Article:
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How Can Progress on Global Tobacco Control Inform Progress on NCD?

Author:

Derek Yach

Vitality Group, New York, NY, US
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Abstract

Dr. Gro Harlem Brundtland’s appointment as Director General of the World Health Organization (WHO) in 1998 led to a stronger global focus on tobacco control, and eventually, all noncommunicable diseases (NCD) and mental health. Since the adoption of the Framework Convention on Tobacco Control (FCTC) in 2003, global health has turned toward addressing all NCD. I pose 2 questions. 1) What lessons can we apply from the WHO FCTC development and implementation processes to broader aspects of NCD prevention and control? 2) In retrospect, what could we have done better? I also propose 3 lessons: 1) it takes a broad-based alliance to make progress; 2) visible and courageous leadership matters, and is aided by financial support; and 3) in developing the FCTC, WHO focused on a few messages: demonize industry, tax, and regulate tobacco. We now need to broaden public and private players required for progress, use insights on levering market forces for NCD control, and build approaches that demonstrate empathy for millions struggling with NCD risks.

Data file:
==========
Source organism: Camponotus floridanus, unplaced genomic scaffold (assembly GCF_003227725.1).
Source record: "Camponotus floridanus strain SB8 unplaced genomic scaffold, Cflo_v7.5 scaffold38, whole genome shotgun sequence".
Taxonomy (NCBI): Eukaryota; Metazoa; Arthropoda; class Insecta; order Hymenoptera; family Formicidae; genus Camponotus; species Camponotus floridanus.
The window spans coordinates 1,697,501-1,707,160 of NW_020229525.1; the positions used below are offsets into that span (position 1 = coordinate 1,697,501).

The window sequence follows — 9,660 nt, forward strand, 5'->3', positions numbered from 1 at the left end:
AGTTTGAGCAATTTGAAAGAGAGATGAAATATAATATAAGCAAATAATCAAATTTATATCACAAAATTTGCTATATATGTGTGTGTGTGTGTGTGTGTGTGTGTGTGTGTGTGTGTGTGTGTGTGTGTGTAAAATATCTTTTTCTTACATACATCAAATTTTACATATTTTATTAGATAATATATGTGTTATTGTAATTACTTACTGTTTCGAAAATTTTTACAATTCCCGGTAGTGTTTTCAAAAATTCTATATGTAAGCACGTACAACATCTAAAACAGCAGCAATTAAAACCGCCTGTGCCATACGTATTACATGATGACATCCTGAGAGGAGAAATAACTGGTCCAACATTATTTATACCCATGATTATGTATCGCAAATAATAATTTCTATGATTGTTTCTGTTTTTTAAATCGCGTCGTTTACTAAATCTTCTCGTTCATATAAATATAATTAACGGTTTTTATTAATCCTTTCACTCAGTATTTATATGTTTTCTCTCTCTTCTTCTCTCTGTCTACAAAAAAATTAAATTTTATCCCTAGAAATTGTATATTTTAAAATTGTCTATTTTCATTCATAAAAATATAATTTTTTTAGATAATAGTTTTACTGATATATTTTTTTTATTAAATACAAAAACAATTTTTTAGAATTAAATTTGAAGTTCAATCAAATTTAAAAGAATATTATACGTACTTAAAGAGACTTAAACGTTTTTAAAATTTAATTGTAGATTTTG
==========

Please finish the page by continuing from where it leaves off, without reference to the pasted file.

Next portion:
Highlights

  • An analysis of how tobacco control can advance noncommunicable diseases and mental health.
  • This builds upon previous developments advanced by the World Health Organization in tobacco control and noncommunicable diseases.
  • An outline of lessons for accelerating progress through multistakeholder partnerships, bold leadership, and selected key messages.
How to Cite: Yach D. How Can Progress on Global Tobacco Control Inform Progress on NCD?. Global Heart. 2016;11(4):399–402. DOI: http://doi.org/10.1016/j.gheart.2016.10.014
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Published on 01 Dec 2016.
Peer Reviewed

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